The open office paradox
I have followed the open office trend for many years, although I must admit that I felt it was a fad void of any real substantive value. I know of several local firms who have experimented with a variety of open office layouts; I would assume in an attempt to manufacture some form of collaboration. The open office concept - where cube farms are replaced by wide swaths of open space - was supposed to boost staff creativity and productivity. However, the promise of greater collaboration (and as a result, greater creativity) never really came through in most implementations. In fact, in a recent study issued by Harvard University, researchers Ethan S. Bernstein and Stephen Turban found that contrary to the popular belief, removing the spatial boundaries created by cubicles actually decreased collaboration and collective intelligence in most instances. In light of this new research, a growing number of firms are re-thinking the open-office concept, and some eary adopters are ditching it altogether. However, in my opinion the research is likely focused disproportionately on the benign design aspects of collective work spaces rather than on the underlying factors that actually foster creativity. It has been my experience that what motivates creative thinkers is very different from what motivates the average worker. If you are trying to cultivate a creative workforce, you’ll need a lot more than a slick collaboration space and an unlimited supply of free Red Bull.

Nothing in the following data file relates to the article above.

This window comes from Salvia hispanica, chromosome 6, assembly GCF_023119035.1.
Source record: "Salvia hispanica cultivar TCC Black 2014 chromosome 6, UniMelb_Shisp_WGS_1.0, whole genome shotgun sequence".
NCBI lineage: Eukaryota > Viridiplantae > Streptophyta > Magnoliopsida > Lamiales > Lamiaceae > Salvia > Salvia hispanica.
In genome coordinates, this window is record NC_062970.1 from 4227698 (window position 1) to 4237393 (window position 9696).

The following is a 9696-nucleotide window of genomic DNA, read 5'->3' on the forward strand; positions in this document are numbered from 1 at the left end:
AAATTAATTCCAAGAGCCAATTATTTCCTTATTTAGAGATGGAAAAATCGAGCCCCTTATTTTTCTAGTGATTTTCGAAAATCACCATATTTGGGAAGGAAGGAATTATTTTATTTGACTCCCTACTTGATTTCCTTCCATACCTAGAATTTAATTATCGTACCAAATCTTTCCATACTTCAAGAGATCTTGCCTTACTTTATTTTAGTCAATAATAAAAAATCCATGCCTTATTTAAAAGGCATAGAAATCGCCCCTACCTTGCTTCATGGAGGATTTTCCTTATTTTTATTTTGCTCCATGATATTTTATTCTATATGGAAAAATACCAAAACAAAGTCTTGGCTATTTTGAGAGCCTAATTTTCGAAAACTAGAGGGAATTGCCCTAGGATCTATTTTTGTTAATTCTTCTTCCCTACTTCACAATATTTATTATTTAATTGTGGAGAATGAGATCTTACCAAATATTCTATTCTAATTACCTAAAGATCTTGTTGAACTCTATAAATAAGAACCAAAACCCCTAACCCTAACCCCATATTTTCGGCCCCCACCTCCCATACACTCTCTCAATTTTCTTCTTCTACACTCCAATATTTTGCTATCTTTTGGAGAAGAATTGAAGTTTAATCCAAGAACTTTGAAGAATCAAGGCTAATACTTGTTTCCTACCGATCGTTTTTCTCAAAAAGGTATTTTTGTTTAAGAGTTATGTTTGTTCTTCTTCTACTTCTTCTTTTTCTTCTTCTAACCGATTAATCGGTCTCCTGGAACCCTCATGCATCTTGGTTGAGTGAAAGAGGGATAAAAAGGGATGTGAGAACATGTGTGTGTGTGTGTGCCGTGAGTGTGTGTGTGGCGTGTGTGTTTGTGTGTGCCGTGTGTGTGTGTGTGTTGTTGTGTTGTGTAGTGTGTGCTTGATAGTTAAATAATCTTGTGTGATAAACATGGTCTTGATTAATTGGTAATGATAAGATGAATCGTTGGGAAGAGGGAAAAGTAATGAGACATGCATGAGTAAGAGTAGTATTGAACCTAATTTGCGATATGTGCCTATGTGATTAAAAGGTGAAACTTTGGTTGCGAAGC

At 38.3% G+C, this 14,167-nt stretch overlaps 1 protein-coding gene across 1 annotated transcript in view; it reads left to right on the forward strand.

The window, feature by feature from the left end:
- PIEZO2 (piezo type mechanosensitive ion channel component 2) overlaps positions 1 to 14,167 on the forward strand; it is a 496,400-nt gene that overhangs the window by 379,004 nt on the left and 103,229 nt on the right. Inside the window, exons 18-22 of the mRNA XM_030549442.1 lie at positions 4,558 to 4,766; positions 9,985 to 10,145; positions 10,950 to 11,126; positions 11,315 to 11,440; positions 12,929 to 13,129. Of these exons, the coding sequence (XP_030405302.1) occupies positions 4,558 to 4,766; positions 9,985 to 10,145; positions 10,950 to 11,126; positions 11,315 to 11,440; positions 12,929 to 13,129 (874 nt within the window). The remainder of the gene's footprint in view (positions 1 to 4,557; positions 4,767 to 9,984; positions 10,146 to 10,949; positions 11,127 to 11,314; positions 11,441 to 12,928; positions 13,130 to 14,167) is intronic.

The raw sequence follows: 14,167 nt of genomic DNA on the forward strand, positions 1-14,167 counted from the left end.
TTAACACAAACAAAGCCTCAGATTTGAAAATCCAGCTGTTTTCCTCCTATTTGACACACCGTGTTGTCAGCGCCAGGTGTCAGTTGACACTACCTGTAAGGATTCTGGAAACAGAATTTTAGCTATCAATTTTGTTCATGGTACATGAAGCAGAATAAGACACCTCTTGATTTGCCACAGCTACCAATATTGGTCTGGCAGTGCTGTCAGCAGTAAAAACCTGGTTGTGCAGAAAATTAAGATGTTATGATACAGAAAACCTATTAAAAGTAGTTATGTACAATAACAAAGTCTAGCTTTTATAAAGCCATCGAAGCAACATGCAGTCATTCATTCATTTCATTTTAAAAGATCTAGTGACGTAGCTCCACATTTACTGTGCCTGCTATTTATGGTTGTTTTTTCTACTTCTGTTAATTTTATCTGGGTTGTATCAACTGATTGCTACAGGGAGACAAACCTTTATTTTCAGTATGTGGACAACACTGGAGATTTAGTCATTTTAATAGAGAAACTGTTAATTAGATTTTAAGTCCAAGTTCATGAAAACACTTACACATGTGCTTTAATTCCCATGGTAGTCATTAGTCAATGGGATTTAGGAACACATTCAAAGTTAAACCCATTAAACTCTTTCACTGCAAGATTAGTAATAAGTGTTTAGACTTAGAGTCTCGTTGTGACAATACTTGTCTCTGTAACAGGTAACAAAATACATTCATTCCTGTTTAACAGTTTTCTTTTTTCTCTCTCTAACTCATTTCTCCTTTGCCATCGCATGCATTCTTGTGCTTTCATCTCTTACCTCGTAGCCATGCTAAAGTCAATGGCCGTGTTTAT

Psychologist Teresa Amabile conducted a research study in which she invited several experts to assess the work of 29 professional artists (and you can’t get more creative than that). Unknown to the experts was the fact that each artist had been asked to submit 10 commissioned pieces and 10 non-commissioned pieces. Overwhelmingly, the experts rated the non-commissioned works as being more creative than the commissioned ones. But why?
The results of Amabile’s research demonstrate a link between what is known as intrinsic motivation (i.e. doing something for its own sake) and creativity. The higher the intrinsic motivation, the more creative the resulting work will be. On the other hand, when we focus on extrinsic motivation — systems that reward employees for doing well and/or create disincentives for not meeting goals (punishment for poor performance)— the results are measurably less creative. So, essentially, after a certain point in the hierarchy of ones needs – higher salary and more generous bonuses (extrinsic motivation) will only go so far to motivate employees; and it will do nothing whatsoever to inspire creativity. The bottom line is that people are most creative when they feel motivated primarily by the interest, satisfaction, and challenge of the work itself — not by anything else.
Intrinsic motivation = high creativity. Extrinsic motivation = low creativity.
Both Microsoft and Apple were founded in residential garages, which isn’t exactly an open concept collaborative space. The point is that intrinsic motivation fueled the creative fire in both of those companies, not the space that their early work was performed in. Want to foster a creative workforce? Focus more on developing intrinsic motivation and less on the workspace. After many years managing a creative (albeit technical) workforce, my number one intrinsic motivator remains autonomy. Creative thinkers flourish when they are unencumbered by bureaucracy and unnecessary process. Removing the arbitrary barriers empowers your workforce to innovate. Somewhere along the way, removing arbitrary barriers to success got translated into removing the cube walls. Again, I have no issues with open office concepts; I actually prefer them from an aesthetics perspective. It is just my contention that an office floorplan will never make a measurable difference in the collective creativity of the workforce, but intrinsic motivation will.